Thursday, August 25, 2016

The Clinton Scandals: Parsing Political Punditry

 Benghazi, the emails, and the Clinton Foundation are not the first manufactured scandals the right wing has attempted to hang on Bill and Hillary Clinton. These two have been in the cross-hairs of the right since Clinton was governor of Arkansas, and even then, Hillary was a primary target, even being criticized by some on the right and in the media during the Lewinsky scandal if you can believe that.
There are probably few readers old enough to instantly recognize the term, Whitewater, so a little background is necessary. In March 1992, the New York Times reported that Bill Clinton, then Arkansas governor, and Hillary, a lawyer with a Little Rock law firm, had invested and lost money in Whitewater Development Corporation, an outfit created by their friends James and Susan McDougal, who at the time were under investigation regarding the failure of Madison Guaranty Savings and Loan, which they owned. L. Jean Lewis, a low-level investigator for Resolution Trust Corporation, who was one of the investigators on the Madison Guaranty case, saw the article and began her own investigation, eventually submitting a criminal referral to the FBI naming Bill and Hillary Clinton as witnesses in the case. The U.S. Attorney in Arkansas and the FBI found no merit in the referral and killed it, but Lewis wouldn’t let go, and the Whitewater scandal took off, with congressional hearings, appointment of special prosecutor Kenneth Starr, and the expenditure of around $75 million in taxpayers money, and nothing was found to substantiate Lewis’s belief (or that of the right wing lynch mobs) that the Clintons had knowledge of, or participated in any illegal activity. They had merely done what thousands had done during that period; invested in a real estate deal that tanked. From reading the articles in the Washington Post and New York Times during this expensive debacle, though, you wouldn’t know that.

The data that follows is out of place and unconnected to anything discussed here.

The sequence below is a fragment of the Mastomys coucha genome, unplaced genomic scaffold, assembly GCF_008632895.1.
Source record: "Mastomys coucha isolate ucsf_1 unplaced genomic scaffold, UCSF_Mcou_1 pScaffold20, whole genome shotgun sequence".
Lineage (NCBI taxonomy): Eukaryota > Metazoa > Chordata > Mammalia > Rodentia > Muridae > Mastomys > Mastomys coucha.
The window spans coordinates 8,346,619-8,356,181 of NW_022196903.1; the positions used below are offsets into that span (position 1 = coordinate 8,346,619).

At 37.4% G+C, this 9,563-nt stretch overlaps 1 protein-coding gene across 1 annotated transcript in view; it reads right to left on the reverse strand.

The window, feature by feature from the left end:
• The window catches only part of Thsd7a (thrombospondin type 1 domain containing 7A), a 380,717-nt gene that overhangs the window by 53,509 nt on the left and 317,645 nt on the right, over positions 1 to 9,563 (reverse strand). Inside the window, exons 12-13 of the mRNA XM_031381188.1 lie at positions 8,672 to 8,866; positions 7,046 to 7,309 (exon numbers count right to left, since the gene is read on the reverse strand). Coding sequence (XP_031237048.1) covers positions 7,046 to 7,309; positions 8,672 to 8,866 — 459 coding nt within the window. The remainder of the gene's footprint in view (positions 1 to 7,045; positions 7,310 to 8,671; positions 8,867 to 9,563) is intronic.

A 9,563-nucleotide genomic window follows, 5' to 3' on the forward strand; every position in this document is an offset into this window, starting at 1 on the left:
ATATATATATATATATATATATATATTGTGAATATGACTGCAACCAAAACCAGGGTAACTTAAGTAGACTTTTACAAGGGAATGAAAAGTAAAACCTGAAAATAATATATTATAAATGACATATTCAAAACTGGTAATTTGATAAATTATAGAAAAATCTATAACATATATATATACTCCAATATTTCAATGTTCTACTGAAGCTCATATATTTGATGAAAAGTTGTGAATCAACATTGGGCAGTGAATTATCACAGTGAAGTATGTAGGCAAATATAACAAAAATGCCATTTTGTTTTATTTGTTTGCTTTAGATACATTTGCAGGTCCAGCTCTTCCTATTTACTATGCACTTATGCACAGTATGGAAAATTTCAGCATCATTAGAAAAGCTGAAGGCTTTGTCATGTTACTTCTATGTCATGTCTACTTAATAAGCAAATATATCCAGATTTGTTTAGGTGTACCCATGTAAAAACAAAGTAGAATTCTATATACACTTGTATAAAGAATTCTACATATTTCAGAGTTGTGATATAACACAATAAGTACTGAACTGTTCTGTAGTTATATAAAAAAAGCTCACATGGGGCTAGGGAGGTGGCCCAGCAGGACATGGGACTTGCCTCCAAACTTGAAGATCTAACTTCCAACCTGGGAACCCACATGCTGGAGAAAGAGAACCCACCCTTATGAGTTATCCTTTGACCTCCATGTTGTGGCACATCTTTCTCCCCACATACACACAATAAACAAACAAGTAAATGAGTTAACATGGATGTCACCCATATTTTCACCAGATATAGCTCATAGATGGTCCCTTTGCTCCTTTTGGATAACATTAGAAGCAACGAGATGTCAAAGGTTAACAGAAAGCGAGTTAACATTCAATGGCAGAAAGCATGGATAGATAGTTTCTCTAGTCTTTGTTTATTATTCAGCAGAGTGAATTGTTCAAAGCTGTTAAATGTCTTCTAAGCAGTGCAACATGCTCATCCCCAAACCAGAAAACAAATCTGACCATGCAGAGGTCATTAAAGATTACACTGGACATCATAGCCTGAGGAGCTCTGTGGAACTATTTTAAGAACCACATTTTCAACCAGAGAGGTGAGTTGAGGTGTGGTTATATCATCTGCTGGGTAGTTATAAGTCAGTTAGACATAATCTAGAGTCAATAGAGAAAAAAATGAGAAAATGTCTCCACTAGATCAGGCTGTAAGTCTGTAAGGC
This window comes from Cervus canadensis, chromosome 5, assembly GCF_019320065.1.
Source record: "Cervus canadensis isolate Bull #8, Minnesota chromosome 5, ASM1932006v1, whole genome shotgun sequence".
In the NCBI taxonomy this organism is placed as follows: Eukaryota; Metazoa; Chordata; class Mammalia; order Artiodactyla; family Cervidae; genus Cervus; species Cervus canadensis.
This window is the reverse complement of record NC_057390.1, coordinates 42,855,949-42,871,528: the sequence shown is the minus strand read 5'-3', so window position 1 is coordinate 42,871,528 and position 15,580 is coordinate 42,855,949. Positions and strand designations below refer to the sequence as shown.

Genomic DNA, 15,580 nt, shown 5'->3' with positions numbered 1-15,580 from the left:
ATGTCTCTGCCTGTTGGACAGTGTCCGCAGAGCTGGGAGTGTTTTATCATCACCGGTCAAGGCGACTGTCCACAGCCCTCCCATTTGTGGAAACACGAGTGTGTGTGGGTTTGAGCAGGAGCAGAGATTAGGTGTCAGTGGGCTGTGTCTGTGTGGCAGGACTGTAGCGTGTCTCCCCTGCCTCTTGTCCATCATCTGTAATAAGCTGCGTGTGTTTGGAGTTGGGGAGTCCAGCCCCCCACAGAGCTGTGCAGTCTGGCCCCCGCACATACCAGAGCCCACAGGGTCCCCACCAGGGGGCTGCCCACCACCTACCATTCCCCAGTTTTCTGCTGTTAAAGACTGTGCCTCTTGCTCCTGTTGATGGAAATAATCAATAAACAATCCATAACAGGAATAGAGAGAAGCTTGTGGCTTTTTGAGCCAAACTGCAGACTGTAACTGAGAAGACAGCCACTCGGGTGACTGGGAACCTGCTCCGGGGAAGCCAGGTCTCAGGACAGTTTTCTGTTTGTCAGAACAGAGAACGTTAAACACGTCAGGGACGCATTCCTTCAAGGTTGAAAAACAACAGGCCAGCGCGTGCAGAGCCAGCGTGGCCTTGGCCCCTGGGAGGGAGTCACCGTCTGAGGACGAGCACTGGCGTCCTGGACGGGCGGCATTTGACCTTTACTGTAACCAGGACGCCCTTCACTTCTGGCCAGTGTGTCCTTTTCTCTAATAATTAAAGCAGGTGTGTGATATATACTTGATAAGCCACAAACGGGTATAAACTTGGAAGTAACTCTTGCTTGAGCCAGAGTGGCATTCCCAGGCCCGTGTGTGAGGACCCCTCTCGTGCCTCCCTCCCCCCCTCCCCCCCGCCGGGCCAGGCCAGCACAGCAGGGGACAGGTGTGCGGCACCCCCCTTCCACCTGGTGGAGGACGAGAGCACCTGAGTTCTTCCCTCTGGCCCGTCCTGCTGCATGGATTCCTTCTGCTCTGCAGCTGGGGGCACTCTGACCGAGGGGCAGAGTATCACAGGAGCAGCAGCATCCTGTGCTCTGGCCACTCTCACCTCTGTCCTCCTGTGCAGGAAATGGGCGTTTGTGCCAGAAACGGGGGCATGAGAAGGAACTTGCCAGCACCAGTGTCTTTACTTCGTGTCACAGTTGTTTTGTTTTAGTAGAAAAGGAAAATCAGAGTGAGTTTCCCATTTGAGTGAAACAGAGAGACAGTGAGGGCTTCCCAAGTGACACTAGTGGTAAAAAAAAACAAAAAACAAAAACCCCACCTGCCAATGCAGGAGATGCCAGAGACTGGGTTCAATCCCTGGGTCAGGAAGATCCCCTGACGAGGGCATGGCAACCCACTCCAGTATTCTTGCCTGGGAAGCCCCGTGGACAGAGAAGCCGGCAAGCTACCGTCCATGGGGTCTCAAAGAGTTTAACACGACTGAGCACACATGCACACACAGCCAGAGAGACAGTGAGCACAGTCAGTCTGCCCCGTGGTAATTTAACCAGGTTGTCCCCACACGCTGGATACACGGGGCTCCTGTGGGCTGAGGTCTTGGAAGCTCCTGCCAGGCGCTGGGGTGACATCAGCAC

Fast forward to the present moment, and it’s like déjà vu all over again. First, there was the unfortunate September 11, 2013 attack on the U.S. diplomatic facility (often incorrectly identified in news report as an embassy or consulate) in Benghazi, Libya, in which ambassador Chris Stevens and three other Americans were killed. The right saw an amazing opportunity to attack President Obama, and Republican representative Daryl Issa took the bit in his teeth and was off and running on a witch hunt that would have almost made Joe McCarthy proud. He was soon replaced by South Carolina Republican Trey Gowdy, who started off on an even keel, but quickly showed his wingnut leanings by shifting the attack to secretary of state Hillary Clinton. After months of an expensive public farce, ably abetted by Fox News as well as much of the mainstream media; with accusations flying like confetti at a Mardi Gras parade, it finally sputtered out. First, the first House hearing found that there was no evidence of a cover up, the White House didn’t order military forces to stand down, Clinton did not personally deny security enhancements for the facility at Benghazi, etc., etc., it sort of died an unheralded death.
Not to be undone, GOP teabaggers quickly seized upon Clinton’s use of a private email server, salivating at the prospect of criminal charges. Boy, were they disappointed when FBI director James Comey, while calling the use of the private server unwise and careless, said that there was nothing that would support an indictment. Another juicy scandal bites the dust.
Now, GOP legislators, along with the erstwhile leader of their party, have latched onto the Clinton Foundation, calling it a pay-for-play scheme, with Hillary Clinton selling access to her when she was secretary of state through donations to the foundation founded by Bill Clinton after he ended his second term as president.
This one will only heat up as Election Day approaches, and to understand it—I mean, truly understand it—you’ll need to read everything that appears in the media carefully. You’ll have to parse the political punditry with as much care as you’d scan a contract before signing, because the details are often in the fine print, slightly modified to fit a political agenda, or just plain omitted. I’ll give just one example, so you know what I’m talking about.